This is the fourth and final of L’Engle’s Crosswick Journals. I skipped the third one (The Irrational Season) because it focuses on L’Engle’s relationship to Christianity, and I’m just not interested in that topic, even if it is L’Engle writing.
Genre: nonfiction memoir
Length: 232 pages
Setting: Crosswicks in 1987, NYC in the 1960s
Summary: This book is all about L’Engle’s marriage, from its beginning to its end. In the present, Hugh is slowly dying of bladder cancer. That situation is intertwined with stories from when Madeleine and Hugh first met in an acting company, married, and raised a family together. Hugh acted for much of their marriage, with a brieg stint to run the local general store. Madeleine acted for a while and then settle down to focus on her writing.
Final thoughts: I enjoyed this book, but I still think the first Crosswicks Journal (A Circle of Quiet) was my favorite. This one felt different from the others. It felt more like a memoir and a recounting of memories than excerpts from L’Engle’s journals. That’s not a bad thing, just a difference in tone. I enjoyed the spiraling between the past and the present, mainly because the present stories were so hard to read. Everything that could go wrong for Hugh did go wrong. I also empathized with Hugh, having gone through chemotherapy and other treatment for cancer (breast cancer in my case). It was hard enough in the present day, and they didn’t have the therapeutic drugs to help you get through chemo back in the ’80s like they do today.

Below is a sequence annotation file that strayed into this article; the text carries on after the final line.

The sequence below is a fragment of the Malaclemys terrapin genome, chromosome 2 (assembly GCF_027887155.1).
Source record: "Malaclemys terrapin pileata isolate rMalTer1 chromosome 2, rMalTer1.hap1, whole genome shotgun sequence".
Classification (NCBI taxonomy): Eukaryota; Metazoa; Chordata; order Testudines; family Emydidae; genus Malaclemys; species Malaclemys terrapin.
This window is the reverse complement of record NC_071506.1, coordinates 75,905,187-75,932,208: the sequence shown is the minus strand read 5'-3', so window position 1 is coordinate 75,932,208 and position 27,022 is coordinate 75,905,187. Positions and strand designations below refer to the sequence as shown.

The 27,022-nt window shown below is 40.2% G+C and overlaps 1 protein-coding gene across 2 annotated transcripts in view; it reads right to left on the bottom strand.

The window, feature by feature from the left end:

L’Engle certainly led an exotic life. She traveled with the theater, traveled for the government, and managed to raise three kids and write over 100 books in between. Her life certainly wasn’t a bed of roses, and in the Crosswicks Journals she lets us see the good with the bad. Her strong family ties and religious faith keep her strong, whatever the world throws at her. I found the series inspirational and aspirational. I definitely recommend the series if you enjoy her writing.
Title comes from: L’Engle finds playing the piano to be an important part of her day. She particularly enjoys Bach’s Two-Part Inventions. (She inspired me to dig out my copy of the inventions and play them again.) Even more impressive, the book is basically written as a two-part invention with the past and present intertwined in the story. In this case, the title not only reflects a topic but the structure of the book. Pretty impressive!
Reading challenges fulfilled: book #56 for the year, and #17 in my Finish the Series Challenge, finishing up the whole series!
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